Written by: Youeal Abera, News Team Member
An SFU chemistry graduate student and her team of chemists have found success in fixing the gene p53, a protein known to subdue tumours.
According to SFU News, the p53 human protein is widely referred to as “the guardian of the human genome.” The p53‘s primary function is to suppress the creation of tumours. Mutations, however, can significantly impair the function of the P53 which, in turn, leads to the rapid division of cells and the creation of tumours. Thus, the malfunction of p53 protein is correlated with the causation of “more than 50 percent of cancers.”
The press release stated that through their research, graduate student and team leader Jessica Miller, along with SFU chemistry professors Jeffrey Warren and Timothy Storr, successfully restructured the function of the p53 protein by focusing on Y220C, a mutation of the protein found in 75,000 cancer diagnoses every year.
Miller, in describing the Y220C mutation in more depth, shared with university that: “The Y220C mutation creates a cavity on the surface of the protein, which causes it to unfold and lose function.”
When discussing their team’s experimentation on the Y220C mutation, Miller elaborated by saying, “We sought to design small molecules that would sit in the exposed mutant pocket and stabilize the protein to restore its function.”
The Peak reached out to Miller via email about her team’s extensive research on the p53 protein. When asked about the incentive behind their selection of Y220C, Miller said that the p53’s tendency to produce open cavities gave the team a chance to implement stabilizing compounds.
“This mutation specifically creates an open cavity at the surface of the protein which leads to an instability, and therefore provided an exciting opportunity to design compounds that could fit nicely in and stabilize the mutant pocket.” said Miller.
In summing up their experience of working on the mutation, Miller shared: “Finding the right fit felt a bit like doing a jigsaw puzzle!”
As mentioned by SFU News, although the p53 protein is normally stabilized by a zinc ion, the Y220C mutation damages the protein by depleting this stored zinc. To counter this, Miller’s team used a bonding agent to raise the cell’s iron levels which, in turn, helped restore the function of the p53 protein. The chemistry team’s success let the p53 protein destroy cancer cells three times more efficiently than the best chemotherapy treatments.
Storr shared with SFU that their team’s next goal is to guarantee that their lead compound isn’t toxic towards an organism’s normal cells. When The Peak asked if the compound could be proven safe for humans if it’s found to be non-toxic to the cells of an animal, Miller stated, “That is a great question but a difficult one to answer. Of course, humans and mice are very different species with different metabolic pathways, and so toleration of a drug in one species doesn’t always translate to toleration in another – [the] prediction of this is quite difficult.”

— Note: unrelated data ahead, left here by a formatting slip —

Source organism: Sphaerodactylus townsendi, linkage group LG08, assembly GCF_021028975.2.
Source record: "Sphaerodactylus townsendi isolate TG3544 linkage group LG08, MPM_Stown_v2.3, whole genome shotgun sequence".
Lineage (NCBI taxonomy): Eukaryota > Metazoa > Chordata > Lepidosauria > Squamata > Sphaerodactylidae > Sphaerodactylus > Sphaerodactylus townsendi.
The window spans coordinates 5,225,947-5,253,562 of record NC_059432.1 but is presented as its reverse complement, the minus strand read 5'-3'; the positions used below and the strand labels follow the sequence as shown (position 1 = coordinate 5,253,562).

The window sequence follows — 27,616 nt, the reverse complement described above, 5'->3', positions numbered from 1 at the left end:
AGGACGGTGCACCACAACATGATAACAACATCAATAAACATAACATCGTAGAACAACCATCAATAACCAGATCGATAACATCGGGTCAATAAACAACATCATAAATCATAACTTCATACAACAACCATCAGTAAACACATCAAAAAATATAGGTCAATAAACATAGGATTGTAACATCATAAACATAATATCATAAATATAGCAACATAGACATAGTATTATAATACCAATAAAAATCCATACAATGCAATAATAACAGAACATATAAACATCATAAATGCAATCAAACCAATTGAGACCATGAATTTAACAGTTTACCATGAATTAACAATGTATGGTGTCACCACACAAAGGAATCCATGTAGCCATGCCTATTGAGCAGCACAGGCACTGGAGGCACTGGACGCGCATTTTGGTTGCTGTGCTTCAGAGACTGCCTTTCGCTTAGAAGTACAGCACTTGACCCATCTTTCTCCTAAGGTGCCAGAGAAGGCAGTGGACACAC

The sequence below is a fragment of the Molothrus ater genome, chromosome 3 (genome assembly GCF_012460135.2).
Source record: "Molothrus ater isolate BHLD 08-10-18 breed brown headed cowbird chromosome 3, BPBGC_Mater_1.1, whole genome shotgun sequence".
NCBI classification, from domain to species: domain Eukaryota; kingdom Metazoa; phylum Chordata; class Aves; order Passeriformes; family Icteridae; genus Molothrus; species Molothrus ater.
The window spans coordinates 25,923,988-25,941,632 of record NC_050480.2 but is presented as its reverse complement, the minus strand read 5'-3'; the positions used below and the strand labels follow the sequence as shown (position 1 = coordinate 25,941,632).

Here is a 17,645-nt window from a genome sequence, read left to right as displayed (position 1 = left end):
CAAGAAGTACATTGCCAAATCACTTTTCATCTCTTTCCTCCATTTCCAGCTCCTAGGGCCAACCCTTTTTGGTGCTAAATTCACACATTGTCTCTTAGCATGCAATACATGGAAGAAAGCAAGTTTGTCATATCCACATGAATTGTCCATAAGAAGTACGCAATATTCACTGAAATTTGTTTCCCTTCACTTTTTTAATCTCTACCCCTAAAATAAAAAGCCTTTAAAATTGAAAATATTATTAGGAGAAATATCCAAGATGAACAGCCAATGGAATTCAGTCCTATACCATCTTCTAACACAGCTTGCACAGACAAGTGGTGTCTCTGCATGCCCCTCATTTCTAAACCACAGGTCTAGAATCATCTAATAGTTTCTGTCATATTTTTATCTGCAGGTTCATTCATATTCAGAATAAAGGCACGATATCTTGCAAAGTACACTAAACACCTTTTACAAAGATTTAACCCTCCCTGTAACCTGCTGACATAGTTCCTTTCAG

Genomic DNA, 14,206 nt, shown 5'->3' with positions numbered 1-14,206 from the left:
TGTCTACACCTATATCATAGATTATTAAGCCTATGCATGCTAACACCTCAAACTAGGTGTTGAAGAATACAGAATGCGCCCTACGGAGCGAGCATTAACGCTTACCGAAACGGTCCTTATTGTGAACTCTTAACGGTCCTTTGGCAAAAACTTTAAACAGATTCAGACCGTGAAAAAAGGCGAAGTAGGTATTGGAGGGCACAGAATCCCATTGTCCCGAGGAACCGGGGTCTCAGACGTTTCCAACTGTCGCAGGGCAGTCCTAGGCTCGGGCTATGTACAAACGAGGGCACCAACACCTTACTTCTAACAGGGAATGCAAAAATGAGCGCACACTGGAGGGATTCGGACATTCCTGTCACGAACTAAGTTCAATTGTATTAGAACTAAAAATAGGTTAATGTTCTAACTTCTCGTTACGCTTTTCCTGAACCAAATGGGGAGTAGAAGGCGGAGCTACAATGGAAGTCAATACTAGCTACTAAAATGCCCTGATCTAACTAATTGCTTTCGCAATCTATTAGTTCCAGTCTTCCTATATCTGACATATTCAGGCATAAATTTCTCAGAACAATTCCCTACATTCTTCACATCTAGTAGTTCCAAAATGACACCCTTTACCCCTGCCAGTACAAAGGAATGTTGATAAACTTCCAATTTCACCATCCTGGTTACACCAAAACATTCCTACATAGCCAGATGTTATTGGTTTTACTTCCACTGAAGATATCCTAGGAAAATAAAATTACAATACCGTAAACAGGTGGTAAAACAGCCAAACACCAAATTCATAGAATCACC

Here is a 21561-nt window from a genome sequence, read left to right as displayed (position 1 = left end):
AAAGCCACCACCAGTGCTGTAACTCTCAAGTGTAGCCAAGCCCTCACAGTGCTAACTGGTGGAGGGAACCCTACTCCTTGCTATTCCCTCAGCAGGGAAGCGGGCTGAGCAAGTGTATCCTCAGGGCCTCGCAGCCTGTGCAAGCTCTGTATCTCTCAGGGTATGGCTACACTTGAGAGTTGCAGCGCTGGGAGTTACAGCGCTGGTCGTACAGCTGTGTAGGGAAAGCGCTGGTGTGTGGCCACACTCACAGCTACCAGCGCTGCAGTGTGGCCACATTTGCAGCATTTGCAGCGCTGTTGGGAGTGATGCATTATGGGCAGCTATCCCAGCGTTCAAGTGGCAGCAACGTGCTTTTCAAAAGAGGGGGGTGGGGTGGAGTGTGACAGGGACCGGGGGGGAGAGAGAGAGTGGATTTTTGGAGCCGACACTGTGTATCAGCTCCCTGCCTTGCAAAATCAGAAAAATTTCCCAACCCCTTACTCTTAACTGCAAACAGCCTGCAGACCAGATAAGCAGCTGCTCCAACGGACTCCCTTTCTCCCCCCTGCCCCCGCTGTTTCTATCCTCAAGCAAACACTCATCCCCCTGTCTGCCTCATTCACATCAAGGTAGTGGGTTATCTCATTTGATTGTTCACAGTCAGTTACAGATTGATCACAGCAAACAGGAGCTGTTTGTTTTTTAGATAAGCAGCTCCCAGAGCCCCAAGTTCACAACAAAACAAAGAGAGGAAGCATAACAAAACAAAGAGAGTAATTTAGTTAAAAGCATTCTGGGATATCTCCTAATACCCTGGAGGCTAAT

However, Miller also expressed that its potential non-toxicity to mice could provide indication that the compound will be successful to the cells of humans.
“These studies can usually tell us how the drug is absorbed and distributed throughout the body, how it affects the targeted tissues, and how the body eliminates the drug,” Miller elaborated. “Toleration of a drug in mice is usually the biggest challenge prior to entering clinical trials so this would be very exciting for us.”
The medical achievement of Miller’s research team was one that took years of work, she noted. “This project took about three years to get to where we are today. The first year was spent designing the compounds based on chemical fragments that we thought could stabilize the mutant protein and then actually making them [ . . . ] During the second year, we spent a lot of time characterizing the metal-binding properties of our compounds and determining whether they could redistribute zinc to mutant p53.”
Although she expressed great excitement on their team’s newfound medical findings, Miller spoke to The Peak about the lengthy process that medical and drug discoveries typically take before they can provide assistance to the general public.
“Overall, the field of drug design and medicinal chemistry can be a lengthy process and if a drug makes it to clinical trials, it takes an average of 12 years to go from the bench to the clinic,” Miller concluded.
The research of Miller’s team, as well as their corresponding findings, can be observed within Chemistry — A European Journal.
With files from SFU News.